Tuesday, April 21, 2009

Climate change to shrink southern Africa's agricultural production by half

IPS: Environmental researchers predict Southern Africa will be hit heavily by climate change over the next 70 years. Agricultural production is projected to be halved - a development that will threaten the livelihoods of farmers in a region where 70 percent of the population are smallholder farmers.

"We will be seriously affected by climate change in Southern Africa. Agriculture and biodiversity will experience a particularly negative impact," Dr Constansia Musvoto, researcher at South Africa’s Council for Scientific and Industrial Research (CSIR), told members of the Southern African Confederation of Agricultural Unions (SACAU) at the organisation’s policy conference in Durban on Apr. 15 and 16.

Temperatures will increase by up to six degrees Celsius, while rainfall will drop by as much as 40 percent in some parts of the region, Musvoto said. As a result, the region will experience more and longer droughts, increased crop failures and have less fields and pastures due to water shortages. In addition, natural disasters will be more intense, while pest outbreaks for both crops and livestock will become more frequent.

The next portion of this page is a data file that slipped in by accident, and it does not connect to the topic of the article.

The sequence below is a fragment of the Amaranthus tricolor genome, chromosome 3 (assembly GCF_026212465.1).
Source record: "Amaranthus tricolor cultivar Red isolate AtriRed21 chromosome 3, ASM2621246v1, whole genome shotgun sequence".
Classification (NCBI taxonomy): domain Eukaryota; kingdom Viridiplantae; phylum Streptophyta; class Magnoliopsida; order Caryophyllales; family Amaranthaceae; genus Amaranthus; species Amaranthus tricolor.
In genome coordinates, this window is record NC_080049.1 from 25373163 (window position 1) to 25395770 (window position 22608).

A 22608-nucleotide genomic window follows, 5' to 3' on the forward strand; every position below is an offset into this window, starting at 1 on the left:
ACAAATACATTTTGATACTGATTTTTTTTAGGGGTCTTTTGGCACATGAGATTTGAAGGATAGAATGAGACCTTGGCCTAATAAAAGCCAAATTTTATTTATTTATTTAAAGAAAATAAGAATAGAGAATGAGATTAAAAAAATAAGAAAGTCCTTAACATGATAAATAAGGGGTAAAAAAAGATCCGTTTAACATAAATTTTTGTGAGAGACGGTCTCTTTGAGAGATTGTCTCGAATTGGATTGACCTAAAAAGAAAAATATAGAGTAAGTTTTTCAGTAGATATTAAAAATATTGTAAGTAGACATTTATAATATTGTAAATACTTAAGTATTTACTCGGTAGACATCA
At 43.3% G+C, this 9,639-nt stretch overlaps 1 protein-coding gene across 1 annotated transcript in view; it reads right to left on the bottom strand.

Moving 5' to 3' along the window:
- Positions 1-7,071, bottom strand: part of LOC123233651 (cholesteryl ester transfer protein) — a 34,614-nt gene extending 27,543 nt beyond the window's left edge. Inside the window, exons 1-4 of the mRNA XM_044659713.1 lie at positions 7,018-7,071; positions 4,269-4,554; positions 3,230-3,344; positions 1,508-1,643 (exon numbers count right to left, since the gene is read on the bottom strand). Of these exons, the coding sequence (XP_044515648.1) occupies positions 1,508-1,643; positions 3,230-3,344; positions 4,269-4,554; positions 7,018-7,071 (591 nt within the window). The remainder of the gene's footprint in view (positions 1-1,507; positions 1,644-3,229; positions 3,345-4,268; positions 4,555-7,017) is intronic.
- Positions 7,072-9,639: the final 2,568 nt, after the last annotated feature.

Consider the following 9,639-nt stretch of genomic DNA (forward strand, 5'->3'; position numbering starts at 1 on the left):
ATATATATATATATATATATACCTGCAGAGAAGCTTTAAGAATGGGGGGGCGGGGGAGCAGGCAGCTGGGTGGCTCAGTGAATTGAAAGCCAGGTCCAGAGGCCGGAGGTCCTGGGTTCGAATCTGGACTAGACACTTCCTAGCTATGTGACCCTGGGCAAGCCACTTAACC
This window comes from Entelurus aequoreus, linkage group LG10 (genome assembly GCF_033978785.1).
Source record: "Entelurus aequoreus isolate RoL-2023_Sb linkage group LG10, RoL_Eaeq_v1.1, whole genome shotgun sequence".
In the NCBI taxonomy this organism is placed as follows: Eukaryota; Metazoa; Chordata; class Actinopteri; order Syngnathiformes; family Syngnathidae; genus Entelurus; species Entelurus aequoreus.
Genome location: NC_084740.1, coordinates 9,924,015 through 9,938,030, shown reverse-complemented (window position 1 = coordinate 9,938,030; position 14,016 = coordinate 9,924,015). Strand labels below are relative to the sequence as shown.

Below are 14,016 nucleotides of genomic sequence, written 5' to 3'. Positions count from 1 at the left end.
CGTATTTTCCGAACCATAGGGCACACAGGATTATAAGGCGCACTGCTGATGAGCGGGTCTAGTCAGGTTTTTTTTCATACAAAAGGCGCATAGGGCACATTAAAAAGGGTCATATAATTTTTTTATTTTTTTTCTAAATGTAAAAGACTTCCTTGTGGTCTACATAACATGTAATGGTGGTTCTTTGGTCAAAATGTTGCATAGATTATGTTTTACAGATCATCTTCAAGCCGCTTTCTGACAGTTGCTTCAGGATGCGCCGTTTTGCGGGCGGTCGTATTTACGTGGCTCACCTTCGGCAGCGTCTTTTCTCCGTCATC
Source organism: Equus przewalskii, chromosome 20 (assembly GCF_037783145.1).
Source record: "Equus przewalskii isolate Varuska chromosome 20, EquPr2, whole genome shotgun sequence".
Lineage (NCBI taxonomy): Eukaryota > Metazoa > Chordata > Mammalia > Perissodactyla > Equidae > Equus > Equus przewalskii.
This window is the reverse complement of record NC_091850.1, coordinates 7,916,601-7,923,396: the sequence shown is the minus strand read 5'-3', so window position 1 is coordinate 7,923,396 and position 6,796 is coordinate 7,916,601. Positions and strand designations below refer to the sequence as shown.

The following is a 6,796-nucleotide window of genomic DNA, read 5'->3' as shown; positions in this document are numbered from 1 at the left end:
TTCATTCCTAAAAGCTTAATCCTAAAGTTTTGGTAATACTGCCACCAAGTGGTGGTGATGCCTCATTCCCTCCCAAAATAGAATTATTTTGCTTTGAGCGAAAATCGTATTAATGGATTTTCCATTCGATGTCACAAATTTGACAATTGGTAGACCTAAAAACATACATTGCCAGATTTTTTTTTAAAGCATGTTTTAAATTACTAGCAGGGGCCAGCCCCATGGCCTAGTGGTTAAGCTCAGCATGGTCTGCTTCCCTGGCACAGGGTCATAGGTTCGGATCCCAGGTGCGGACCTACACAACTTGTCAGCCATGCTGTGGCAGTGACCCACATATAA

Musvoto also predicts that there will be more diseases in Southern Africa. "Due to rising temperatures, malaria will spread more widely, for example, which will negatively affect the availability of farm labour," she explained.

…Chilonda believes low yields are caused by inadequate management of water and land resources. At the same time, African farmers’ earnings are down due to lack of access to agricultural markets and technology. "There is not enough regional agricultural research that could help farmers deal with climate change," he added….

Sunrise in Botswana, shot by Matt-80, Wikimedia Commons, under Creative Commons Attribution 2.0 License

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